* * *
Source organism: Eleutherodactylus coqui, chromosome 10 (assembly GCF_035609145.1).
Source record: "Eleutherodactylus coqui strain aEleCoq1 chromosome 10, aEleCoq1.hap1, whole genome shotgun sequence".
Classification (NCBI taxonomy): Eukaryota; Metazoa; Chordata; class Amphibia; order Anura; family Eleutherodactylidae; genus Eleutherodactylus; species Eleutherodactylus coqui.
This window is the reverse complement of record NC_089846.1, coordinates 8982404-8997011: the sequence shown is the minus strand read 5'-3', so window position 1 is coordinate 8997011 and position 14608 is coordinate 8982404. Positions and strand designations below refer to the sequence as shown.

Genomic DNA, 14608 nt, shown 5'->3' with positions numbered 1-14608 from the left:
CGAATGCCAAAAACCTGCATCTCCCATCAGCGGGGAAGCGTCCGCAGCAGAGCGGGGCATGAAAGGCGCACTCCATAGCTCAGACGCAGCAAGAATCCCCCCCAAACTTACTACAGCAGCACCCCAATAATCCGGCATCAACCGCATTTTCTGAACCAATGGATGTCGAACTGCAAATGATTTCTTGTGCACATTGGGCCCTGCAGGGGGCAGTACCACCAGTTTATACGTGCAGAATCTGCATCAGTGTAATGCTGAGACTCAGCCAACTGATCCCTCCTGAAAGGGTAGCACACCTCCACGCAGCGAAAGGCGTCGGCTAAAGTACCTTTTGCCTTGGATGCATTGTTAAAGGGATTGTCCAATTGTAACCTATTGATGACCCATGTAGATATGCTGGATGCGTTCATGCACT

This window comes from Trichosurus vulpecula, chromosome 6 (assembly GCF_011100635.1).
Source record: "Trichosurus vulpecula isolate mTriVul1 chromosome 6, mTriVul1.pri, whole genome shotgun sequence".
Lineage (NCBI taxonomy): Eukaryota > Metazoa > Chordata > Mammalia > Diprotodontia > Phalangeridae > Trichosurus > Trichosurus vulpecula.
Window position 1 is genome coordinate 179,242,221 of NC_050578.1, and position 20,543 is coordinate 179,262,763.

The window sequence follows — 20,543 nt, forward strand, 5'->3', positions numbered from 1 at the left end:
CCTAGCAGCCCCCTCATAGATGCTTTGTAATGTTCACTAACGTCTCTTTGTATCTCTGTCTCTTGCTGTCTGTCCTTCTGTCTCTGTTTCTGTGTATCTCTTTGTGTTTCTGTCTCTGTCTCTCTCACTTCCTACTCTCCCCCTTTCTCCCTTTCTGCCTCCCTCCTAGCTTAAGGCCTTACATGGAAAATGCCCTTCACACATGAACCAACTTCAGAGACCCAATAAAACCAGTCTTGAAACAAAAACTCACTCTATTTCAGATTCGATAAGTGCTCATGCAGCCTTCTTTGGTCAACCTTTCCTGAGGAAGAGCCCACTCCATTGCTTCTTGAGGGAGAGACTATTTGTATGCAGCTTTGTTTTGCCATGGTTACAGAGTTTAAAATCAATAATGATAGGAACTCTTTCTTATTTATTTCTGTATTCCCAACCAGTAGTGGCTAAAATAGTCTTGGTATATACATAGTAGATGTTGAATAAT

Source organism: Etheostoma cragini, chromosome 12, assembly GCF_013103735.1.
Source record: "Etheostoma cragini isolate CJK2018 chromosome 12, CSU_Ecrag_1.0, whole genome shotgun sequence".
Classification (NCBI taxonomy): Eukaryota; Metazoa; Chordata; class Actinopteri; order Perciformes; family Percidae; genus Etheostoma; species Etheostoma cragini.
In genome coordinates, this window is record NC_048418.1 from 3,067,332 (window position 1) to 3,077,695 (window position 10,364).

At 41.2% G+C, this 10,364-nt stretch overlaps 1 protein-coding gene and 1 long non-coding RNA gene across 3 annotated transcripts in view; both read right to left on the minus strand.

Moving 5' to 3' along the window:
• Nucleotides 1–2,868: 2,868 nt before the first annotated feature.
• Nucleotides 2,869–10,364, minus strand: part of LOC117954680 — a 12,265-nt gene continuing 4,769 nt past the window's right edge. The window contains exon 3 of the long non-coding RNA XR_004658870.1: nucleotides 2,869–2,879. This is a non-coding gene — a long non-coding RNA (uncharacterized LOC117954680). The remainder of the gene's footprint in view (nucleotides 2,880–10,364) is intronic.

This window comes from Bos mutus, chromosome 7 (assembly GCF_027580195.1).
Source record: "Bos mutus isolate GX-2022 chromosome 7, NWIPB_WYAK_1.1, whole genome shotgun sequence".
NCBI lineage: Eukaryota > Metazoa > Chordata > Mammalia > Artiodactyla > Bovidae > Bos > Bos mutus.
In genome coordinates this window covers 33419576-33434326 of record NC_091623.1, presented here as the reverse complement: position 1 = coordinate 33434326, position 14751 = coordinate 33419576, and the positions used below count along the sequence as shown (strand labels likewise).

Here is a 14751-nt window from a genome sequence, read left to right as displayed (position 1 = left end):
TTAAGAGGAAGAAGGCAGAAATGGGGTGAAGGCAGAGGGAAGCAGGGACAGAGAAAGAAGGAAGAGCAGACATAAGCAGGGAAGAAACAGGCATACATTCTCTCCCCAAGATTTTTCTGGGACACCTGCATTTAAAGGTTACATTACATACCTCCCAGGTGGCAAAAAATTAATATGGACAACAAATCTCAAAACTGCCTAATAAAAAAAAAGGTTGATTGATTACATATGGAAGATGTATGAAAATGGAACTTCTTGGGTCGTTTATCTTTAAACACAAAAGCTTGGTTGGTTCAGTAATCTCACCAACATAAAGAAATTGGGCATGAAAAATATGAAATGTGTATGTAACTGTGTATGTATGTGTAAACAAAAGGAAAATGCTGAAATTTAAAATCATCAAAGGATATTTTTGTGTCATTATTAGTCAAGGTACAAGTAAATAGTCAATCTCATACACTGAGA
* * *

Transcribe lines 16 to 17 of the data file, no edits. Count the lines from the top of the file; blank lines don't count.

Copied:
In genome coordinates, this window is record NC_048418.1 from 3,067,332 (window position 1) to 3,077,695 (window position 10,364).

At 41.2% G+C, this 10,364-nt stretch overlaps 1 protein-coding gene and 1 long non-coding RNA gene across 3 annotated transcripts in view; both read right to left on the minus strand.